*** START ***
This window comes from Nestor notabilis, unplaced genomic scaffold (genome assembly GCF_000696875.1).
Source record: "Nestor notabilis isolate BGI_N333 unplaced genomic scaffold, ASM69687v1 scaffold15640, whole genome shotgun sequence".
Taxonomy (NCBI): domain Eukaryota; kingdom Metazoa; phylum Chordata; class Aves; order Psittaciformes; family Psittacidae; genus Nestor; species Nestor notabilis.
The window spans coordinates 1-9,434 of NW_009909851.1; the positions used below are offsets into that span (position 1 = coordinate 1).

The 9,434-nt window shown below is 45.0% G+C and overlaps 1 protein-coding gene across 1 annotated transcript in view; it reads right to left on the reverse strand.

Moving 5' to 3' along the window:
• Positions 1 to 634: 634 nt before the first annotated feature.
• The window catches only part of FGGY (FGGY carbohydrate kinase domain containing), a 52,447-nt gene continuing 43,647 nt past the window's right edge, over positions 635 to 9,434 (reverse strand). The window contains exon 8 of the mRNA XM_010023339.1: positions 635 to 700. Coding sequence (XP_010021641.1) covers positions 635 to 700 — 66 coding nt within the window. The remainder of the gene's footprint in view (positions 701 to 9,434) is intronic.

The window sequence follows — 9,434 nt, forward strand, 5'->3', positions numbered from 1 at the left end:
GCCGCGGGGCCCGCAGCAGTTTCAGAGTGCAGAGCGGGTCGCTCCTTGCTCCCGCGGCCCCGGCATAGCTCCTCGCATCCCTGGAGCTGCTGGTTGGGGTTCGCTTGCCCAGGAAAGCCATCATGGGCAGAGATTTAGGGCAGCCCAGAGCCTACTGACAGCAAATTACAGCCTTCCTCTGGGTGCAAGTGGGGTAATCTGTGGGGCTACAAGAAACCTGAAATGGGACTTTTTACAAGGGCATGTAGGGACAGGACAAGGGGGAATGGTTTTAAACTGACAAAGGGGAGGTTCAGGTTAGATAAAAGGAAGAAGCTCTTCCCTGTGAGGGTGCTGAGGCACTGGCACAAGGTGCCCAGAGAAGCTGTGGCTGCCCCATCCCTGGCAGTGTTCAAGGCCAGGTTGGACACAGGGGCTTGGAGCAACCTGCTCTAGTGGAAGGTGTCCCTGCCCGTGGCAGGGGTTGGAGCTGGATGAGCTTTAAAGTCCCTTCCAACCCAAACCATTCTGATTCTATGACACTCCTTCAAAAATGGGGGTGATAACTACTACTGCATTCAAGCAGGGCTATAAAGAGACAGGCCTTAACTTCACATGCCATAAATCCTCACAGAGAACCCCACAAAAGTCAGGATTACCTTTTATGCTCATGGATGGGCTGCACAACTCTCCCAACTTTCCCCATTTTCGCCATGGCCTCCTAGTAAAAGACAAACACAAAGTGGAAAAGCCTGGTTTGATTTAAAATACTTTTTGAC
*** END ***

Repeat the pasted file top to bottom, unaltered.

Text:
This window comes from Nestor notabilis, unplaced genomic scaffold (genome assembly GCF_000696875.1).
Source record: "Nestor notabilis isolate BGI_N333 unplaced genomic scaffold, ASM69687v1 scaffold15640, whole genome shotgun sequence".
Taxonomy (NCBI): domain Eukaryota; kingdom Metazoa; phylum Chordata; class Aves; order Psittaciformes; family Psittacidae; genus Nestor; species Nestor notabilis.
The window spans coordinates 1-9,434 of NW_009909851.1; the positions used below are offsets into that span (position 1 = coordinate 1).

The 9,434-nt window shown below is 45.0% G+C and overlaps 1 protein-coding gene across 1 annotated transcript in view; it reads right to left on the reverse strand.

Moving 5' to 3' along the window:
• Positions 1 to 634: 634 nt before the first annotated feature.
• The window catches only part of FGGY (FGGY carbohydrate kinase domain containing), a 52,447-nt gene continuing 43,647 nt past the window's right edge, over positions 635 to 9,434 (reverse strand). The window contains exon 8 of the mRNA XM_010023339.1: positions 635 to 700. Coding sequence (XP_010021641.1) covers positions 635 to 700 — 66 coding nt within the window. The remainder of the gene's footprint in view (positions 701 to 9,434) is intronic.

The window sequence follows — 9,434 nt, forward strand, 5'->3', positions numbered from 1 at the left end:
GCCGCGGGGCCCGCAGCAGTTTCAGAGTGCAGAGCGGGTCGCTCCTTGCTCCCGCGGCCCCGGCATAGCTCCTCGCATCCCTGGAGCTGCTGGTTGGGGTTCGCTTGCCCAGGAAAGCCATCATGGGCAGAGATTTAGGGCAGCCCAGAGCCTACTGACAGCAAATTACAGCCTTCCTCTGGGTGCAAGTGGGGTAATCTGTGGGGCTACAAGAAACCTGAAATGGGACTTTTTACAAGGGCATGTAGGGACAGGACAAGGGGGAATGGTTTTAAACTGACAAAGGGGAGGTTCAGGTTAGATAAAAGGAAGAAGCTCTTCCCTGTGAGGGTGCTGAGGCACTGGCACAAGGTGCCCAGAGAAGCTGTGGCTGCCCCATCCCTGGCAGTGTTCAAGGCCAGGTTGGACACAGGGGCTTGGAGCAACCTGCTCTAGTGGAAGGTGTCCCTGCCCGTGGCAGGGGTTGGAGCTGGATGAGCTTTAAAGTCCCTTCCAACCCAAACCATTCTGATTCTATGACACTCCTTCAAAAATGGGGGTGATAACTACTACTGCATTCAAGCAGGGCTATAAAGAGACAGGCCTTAACTTCACATGCCATAAATCCTCACAGAGAACCCCACAAAAGTCAGGATTACCTTTTATGCTCATGGATGGGCTGCACAACTCTCCCAACTTTCCCCATTTTCGCCATGGCCTCCTAGTAAAAGACAAACACAAAGTGGAAAAGCCTGGTTTGATTTAAAATACTTTTTGAC